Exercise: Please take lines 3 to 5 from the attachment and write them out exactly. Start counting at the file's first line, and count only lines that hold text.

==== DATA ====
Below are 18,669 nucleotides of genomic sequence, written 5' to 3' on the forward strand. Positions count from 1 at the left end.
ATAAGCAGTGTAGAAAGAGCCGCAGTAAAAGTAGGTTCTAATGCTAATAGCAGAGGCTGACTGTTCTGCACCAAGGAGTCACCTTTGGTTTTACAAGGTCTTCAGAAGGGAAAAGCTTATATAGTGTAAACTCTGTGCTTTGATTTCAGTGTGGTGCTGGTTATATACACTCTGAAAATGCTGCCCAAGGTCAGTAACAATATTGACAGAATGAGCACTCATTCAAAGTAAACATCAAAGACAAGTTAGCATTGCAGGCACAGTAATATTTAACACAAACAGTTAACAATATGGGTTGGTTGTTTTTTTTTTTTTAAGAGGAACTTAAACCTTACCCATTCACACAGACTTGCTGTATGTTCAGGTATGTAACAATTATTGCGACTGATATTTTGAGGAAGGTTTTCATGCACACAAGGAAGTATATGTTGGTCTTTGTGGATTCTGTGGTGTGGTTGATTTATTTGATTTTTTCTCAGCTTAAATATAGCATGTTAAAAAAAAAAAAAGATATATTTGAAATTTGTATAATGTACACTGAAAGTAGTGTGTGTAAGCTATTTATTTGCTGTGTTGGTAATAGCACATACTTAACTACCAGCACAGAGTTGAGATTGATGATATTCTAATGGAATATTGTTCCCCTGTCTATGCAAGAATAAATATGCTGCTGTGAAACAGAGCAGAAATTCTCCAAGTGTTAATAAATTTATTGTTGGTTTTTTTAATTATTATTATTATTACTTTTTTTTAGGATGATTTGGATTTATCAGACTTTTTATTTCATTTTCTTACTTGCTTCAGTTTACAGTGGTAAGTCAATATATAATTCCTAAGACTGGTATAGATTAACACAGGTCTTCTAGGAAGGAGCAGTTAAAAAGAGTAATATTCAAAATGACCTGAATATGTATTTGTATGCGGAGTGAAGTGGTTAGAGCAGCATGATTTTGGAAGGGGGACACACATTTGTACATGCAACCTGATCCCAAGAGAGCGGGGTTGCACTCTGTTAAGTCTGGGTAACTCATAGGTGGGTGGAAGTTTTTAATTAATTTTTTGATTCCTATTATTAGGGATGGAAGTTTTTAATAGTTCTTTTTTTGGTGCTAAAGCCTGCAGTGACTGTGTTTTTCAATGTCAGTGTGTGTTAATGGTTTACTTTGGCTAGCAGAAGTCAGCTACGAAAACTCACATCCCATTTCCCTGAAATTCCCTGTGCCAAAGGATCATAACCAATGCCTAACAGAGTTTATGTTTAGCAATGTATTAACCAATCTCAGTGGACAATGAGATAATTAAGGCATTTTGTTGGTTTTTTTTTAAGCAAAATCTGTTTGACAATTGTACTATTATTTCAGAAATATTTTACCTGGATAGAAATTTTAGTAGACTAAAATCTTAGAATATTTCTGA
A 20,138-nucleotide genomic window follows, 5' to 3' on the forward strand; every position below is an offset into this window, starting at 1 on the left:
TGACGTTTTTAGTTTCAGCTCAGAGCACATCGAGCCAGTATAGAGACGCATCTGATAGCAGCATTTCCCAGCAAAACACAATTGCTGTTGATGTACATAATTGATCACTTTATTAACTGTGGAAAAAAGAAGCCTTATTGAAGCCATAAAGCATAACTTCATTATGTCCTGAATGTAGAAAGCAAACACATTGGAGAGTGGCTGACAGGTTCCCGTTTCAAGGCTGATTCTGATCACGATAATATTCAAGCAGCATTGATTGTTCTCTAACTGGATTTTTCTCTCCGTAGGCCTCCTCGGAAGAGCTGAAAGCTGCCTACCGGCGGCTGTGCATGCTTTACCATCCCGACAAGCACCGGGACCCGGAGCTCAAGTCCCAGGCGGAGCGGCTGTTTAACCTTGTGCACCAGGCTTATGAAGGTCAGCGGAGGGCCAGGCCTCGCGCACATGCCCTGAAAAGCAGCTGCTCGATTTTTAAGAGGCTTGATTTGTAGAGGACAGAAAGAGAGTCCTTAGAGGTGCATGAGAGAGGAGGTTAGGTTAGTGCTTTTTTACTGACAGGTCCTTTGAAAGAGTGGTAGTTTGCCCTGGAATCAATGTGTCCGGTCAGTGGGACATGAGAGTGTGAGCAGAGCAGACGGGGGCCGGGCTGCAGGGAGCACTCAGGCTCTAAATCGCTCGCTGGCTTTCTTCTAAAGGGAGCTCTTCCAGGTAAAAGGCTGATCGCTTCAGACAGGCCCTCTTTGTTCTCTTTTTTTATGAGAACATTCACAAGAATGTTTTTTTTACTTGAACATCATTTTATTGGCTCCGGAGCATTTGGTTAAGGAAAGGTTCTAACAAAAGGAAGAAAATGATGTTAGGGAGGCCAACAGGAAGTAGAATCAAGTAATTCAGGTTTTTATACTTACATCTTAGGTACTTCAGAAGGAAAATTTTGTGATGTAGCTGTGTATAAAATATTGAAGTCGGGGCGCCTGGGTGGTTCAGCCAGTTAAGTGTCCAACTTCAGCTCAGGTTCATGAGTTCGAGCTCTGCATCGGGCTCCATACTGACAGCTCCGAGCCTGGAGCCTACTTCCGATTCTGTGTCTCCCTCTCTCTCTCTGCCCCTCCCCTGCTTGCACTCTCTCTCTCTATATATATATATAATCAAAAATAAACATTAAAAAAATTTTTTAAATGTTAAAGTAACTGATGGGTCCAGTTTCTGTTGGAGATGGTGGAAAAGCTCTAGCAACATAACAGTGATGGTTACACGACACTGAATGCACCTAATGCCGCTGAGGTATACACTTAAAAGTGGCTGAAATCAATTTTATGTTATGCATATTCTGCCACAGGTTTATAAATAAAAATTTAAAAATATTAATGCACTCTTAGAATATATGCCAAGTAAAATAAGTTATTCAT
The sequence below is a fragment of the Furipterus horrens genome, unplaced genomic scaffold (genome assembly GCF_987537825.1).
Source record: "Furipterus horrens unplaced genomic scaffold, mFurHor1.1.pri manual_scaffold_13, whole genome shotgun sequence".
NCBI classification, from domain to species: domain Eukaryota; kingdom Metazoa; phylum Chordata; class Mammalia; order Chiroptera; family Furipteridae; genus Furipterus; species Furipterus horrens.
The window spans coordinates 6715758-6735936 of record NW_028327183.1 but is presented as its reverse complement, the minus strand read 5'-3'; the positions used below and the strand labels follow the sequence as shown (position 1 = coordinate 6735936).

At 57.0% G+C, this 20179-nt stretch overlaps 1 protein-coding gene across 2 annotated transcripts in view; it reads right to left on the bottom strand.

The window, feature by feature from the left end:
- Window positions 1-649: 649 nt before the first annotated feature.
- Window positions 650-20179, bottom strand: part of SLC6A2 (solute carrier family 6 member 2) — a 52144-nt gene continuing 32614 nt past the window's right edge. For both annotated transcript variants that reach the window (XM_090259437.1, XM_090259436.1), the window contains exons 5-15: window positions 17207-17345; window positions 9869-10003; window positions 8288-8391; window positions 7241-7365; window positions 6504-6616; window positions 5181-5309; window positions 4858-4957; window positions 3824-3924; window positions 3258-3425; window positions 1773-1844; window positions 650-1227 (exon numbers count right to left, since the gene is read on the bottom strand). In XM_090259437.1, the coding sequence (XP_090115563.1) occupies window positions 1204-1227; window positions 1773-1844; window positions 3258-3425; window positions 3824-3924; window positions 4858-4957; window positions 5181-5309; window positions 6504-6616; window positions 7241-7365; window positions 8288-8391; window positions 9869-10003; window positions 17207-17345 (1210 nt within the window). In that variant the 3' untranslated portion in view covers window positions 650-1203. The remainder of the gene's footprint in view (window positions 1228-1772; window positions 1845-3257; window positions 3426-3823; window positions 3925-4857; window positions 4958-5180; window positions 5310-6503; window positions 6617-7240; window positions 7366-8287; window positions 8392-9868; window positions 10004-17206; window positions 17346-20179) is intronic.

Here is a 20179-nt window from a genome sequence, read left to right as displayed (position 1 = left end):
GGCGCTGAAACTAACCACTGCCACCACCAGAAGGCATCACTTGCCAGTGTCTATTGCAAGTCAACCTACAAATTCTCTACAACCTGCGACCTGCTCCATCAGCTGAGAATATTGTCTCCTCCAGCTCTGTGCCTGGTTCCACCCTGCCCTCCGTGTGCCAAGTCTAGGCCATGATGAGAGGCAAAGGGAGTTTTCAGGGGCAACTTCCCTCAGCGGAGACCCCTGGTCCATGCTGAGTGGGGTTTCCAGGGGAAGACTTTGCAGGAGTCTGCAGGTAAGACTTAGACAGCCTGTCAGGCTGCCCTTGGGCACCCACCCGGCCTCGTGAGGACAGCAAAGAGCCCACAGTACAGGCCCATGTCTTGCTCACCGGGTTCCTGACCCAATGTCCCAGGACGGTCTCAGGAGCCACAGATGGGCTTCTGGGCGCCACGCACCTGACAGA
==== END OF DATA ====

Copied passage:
A 20,138-nucleotide genomic window follows, 5' to 3' on the forward strand; every position below is an offset into this window, starting at 1 on the left:
TGACGTTTTTAGTTTCAGCTCAGAGCACATCGAGCCAGTATAGAGACGCATCTGATAGCAGCATTTCCCAGCAAAACACAATTGCTGTTGATGTACATAATTGATCACTTTATTAACTGTGGAAAAAAGAAGCCTTATTGAAGCCATAAAGCATAACTTCATTATGTCCTGAATGTAGAAAGCAAACACATTGGAGAGTGGCTGACAGGTTCCCGTTTCAAGGCTGATTCTGATCACGATAATATTCAAGCAGCATTGATTGTTCTCTAACTGGATTTTTCTCTCCGTAGGCCTCCTCGGAAGAGCTGAAAGCTGCCTACCGGCGGCTGTGCATGCTTTACCATCCCGACAAGCACCGGGACCCGGAGCTCAAGTCCCAGGCGGAGCGGCTGTTTAACCTTGTGCACCAGGCTTATGAAGGTCAGCGGAGGGCCAGGCCTCGCGCACATGCCCTGAAAAGCAGCTGCTCGATTTTTAAGAGGCTTGATTTGTAGAGGACAGAAAGAGAGTCCTTAGAGGTGCATGAGAGAGGAGGTTAGGTTAGTGCTTTTTTACTGACAGGTCCTTTGAAAGAGTGGTAGTTTGCCCTGGAATCAATGTGTCCGGTCAGTGGGACATGAGAGTGTGAGCAGAGCAGACGGGGGCCGGGCTGCAGGGAGCACTCAGGCTCTAAATCGCTCGCTGGCTTTCTTCTAAAGGGAGCTCTTCCAGGTAAAAGGCTGATCGCTTCAGACAGGCCCTCTTTGTTCTCTTTTTTTATGAGAACATTCACAAGAATGTTTTTTTTACTTGAACATCATTTTATTGGCTCCGGAGCATTTGGTTAAGGAAAGGTTCTAACAAAAGGAAGAAAATGATGTTAGGGAGGCCAACAGGAAGTAGAATCAAGTAATTCAGGTTTTTATACTTACATCTTAGGTACTTCAGAAGGAAAATTTTGTGATGTAGCTGTGTATAAAATATTGAAGTCGGGGCGCCTGGGTGGTTCAGCCAGTTAAGTGTCCAACTTCAGCTCAGGTTCATGAGTTCGAGCTCTGCATCGGGCTCCATACTGACAGCTCCGAGCCTGGAGCCTACTTCCGATTCTGTGTCTCCCTCTCTCTCTCTGCCCCTCCCCTGCTTGCACTCTCTCTCTCTATATATATATATAATCAAAAATAAACATTAAAAAAATTTTTTAAATGTTAAAGTAACTGATGGGTCCAGTTTCTGTTGGAGATGGTGGAAAAGCTCTAGCAACATAACAGTGATGGTTACACGACACTGAATGCACCTAATGCCGCTGAGGTATACACTTAAAAGTGGCTGAAATCAATTTTATGTTATGCATATTCTGCCACAGGTTTATAAATAAAAATTTAAAAATATTAATGCACTCTTAGAATATATGCCAAGTAAAATAAGTTATTCAT
The sequence below is a fragment of the Furipterus horrens genome, unplaced genomic scaffold (genome assembly GCF_987537825.1).